First off, you should know that I am tremendously opposed to the World Court, or any authority not found in the Constitution that would seek to try American citizens for crimes. Article III is there for a reason, and no court should have the power to convict an American other than one that is created by the document that established our little experiment in democracy.
But in this particular case, I think we got it wrong, mostly because this guy wasn't an American citizen. We failed to follow even our own treaties by preventing him from having access to his consulate. Now, he's evidently a rapist and a murderer, so I'm all for hanging him high--assuming certain safeguards are on place ensuring his rights, a fair trial, etc.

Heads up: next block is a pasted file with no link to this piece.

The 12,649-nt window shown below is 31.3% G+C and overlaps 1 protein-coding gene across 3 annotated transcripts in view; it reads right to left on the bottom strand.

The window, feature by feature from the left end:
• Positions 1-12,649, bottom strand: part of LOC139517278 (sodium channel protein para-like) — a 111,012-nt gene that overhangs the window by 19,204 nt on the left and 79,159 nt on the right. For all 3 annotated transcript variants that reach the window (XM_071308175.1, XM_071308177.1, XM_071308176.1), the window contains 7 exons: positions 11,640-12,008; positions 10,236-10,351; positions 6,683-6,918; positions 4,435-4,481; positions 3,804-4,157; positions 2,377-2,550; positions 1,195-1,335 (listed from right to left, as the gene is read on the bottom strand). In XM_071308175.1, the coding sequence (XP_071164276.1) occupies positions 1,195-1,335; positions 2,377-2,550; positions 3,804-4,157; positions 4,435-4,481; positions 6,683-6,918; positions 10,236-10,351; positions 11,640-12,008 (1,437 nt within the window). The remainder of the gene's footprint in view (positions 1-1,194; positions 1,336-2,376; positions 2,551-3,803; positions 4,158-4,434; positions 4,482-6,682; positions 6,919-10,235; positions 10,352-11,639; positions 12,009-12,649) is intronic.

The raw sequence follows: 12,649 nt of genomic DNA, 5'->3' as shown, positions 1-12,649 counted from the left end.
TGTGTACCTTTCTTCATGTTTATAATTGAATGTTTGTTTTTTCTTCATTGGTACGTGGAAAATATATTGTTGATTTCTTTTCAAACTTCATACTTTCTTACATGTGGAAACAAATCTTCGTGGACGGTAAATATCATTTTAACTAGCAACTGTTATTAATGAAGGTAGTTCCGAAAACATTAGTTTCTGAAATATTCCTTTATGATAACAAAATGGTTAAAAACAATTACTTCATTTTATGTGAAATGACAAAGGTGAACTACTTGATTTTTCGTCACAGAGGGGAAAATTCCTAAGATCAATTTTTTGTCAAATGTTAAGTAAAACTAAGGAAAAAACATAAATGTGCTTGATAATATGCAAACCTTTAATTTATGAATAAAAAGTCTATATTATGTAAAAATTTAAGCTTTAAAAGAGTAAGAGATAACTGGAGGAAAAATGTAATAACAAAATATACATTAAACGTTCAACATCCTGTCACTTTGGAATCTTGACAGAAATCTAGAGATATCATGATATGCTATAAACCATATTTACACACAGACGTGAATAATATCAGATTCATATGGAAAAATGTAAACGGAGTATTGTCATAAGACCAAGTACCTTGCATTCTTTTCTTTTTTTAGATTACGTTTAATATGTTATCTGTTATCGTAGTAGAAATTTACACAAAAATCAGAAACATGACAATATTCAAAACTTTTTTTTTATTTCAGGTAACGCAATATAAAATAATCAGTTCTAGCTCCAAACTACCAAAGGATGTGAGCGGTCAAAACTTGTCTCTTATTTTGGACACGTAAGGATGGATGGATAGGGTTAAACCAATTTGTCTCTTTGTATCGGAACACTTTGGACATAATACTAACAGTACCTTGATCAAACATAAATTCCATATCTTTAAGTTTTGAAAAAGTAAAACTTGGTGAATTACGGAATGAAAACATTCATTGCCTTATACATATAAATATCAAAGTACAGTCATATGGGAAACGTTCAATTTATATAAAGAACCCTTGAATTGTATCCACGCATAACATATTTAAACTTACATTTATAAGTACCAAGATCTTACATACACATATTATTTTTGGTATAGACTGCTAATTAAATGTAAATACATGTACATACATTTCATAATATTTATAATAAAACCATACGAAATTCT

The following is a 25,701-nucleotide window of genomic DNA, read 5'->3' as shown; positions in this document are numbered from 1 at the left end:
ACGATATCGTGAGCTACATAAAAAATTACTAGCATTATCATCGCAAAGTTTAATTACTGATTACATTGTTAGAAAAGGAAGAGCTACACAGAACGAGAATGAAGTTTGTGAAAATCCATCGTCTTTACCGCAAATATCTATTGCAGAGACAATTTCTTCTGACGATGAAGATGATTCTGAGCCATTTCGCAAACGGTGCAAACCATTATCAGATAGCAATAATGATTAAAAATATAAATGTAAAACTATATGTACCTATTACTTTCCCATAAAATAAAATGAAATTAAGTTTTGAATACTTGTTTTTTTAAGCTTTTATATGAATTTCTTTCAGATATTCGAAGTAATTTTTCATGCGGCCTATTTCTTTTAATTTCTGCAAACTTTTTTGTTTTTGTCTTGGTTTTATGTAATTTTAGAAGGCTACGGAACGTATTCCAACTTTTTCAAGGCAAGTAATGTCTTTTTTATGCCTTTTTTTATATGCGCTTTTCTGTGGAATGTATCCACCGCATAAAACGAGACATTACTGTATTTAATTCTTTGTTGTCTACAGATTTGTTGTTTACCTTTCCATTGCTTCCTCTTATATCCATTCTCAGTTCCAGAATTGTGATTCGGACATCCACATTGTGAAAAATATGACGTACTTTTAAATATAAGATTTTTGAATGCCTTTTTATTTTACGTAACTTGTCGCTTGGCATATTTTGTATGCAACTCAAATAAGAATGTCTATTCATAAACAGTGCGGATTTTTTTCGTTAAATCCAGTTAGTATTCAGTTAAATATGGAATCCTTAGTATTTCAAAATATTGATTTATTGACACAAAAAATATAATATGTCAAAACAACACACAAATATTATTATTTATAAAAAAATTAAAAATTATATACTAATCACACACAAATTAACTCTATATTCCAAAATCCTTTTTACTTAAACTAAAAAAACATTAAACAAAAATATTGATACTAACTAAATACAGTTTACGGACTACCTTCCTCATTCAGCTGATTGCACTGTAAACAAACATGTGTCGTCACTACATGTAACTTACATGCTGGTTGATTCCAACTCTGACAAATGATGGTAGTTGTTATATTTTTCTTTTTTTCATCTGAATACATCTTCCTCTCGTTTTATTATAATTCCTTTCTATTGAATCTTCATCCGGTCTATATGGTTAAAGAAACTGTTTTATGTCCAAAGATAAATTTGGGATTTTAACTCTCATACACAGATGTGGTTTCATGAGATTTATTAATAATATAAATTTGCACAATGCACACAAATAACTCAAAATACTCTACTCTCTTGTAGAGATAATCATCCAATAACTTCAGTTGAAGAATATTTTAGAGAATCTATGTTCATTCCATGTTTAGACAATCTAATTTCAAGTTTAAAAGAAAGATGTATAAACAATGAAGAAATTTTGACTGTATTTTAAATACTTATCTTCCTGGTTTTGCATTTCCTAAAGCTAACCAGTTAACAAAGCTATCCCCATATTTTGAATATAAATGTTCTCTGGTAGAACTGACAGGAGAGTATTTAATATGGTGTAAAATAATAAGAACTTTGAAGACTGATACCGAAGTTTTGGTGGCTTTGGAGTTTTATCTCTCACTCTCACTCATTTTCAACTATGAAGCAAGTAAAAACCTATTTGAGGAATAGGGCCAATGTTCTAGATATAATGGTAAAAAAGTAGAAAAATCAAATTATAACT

The problem is that if we don't advise foreign nationals of their right to speak with their consulate, why would other countries advise our citizens overseas of theirs? And as goofy as our justice system can be, I'm much more worried about the system in places like Colombia, Mexico, half of Europe, and oh, the entirety of Africa and Asia.
What were we afraid of? That if his consulate hired an attorney for him (as they have done in other cases, I just can't find the one I'm thinking about right now), that he wouldn't be convicted? In Texas? Didn't work for the defendant in last year's trial, so I can't imagine it would have been any different for this guy.
I cannot imagine why Texas refuses to play by the rules. We endanger not only the convictions that we could have won anyway, but in cases like this they put the security of Americans abroad at risk.
There Goes a Man
10 months ago